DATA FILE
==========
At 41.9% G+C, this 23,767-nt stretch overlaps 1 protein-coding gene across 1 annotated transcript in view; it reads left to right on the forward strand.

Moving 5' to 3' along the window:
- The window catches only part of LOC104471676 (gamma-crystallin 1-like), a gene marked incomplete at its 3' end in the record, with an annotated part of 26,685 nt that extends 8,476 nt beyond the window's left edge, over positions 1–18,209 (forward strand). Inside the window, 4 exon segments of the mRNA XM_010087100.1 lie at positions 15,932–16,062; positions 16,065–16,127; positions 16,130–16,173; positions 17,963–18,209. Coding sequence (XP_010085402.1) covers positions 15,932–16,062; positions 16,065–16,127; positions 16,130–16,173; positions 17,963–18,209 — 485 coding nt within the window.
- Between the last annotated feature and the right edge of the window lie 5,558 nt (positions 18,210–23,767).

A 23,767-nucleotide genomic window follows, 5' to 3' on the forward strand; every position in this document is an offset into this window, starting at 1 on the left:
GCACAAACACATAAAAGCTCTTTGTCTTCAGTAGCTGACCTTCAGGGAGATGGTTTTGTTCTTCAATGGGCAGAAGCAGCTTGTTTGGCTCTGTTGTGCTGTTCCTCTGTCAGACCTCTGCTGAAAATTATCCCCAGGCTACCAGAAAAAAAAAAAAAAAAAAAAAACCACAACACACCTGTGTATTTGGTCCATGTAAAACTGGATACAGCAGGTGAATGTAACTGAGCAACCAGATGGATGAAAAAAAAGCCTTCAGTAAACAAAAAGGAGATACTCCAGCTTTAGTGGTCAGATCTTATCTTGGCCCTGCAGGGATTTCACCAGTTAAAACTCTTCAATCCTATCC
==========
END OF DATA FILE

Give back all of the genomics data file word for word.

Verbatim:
At 41.9% G+C, this 23,767-nt stretch overlaps 1 protein-coding gene across 1 annotated transcript in view; it reads left to right on the forward strand.

Moving 5' to 3' along the window:
- The window catches only part of LOC104471676 (gamma-crystallin 1-like), a gene marked incomplete at its 3' end in the record, with an annotated part of 26,685 nt that extends 8,476 nt beyond the window's left edge, over positions 1–18,209 (forward strand). Inside the window, 4 exon segments of the mRNA XM_010087100.1 lie at positions 15,932–16,062; positions 16,065–16,127; positions 16,130–16,173; positions 17,963–18,209. Coding sequence (XP_010085402.1) covers positions 15,932–16,062; positions 16,065–16,127; positions 16,130–16,173; positions 17,963–18,209 — 485 coding nt within the window.
- Between the last annotated feature and the right edge of the window lie 5,558 nt (positions 18,210–23,767).

A 23,767-nucleotide genomic window follows, 5' to 3' on the forward strand; every position in this document is an offset into this window, starting at 1 on the left:
GCACAAACACATAAAAGCTCTTTGTCTTCAGTAGCTGACCTTCAGGGAGATGGTTTTGTTCTTCAATGGGCAGAAGCAGCTTGTTTGGCTCTGTTGTGCTGTTCCTCTGTCAGACCTCTGCTGAAAATTATCCCCAGGCTACCAGAAAAAAAAAAAAAAAAAAAAAACCACAACACACCTGTGTATTTGGTCCATGTAAAACTGGATACAGCAGGTGAATGTAACTGAGCAACCAGATGGATGAAAAAAAAGCCTTCAGTAAACAAAAAGGAGATACTCCAGCTTTAGTGGTCAGATCTTATCTTGGCCCTGCAGGGATTTCACCAGTTAAAACTCTTCAATCCTATCC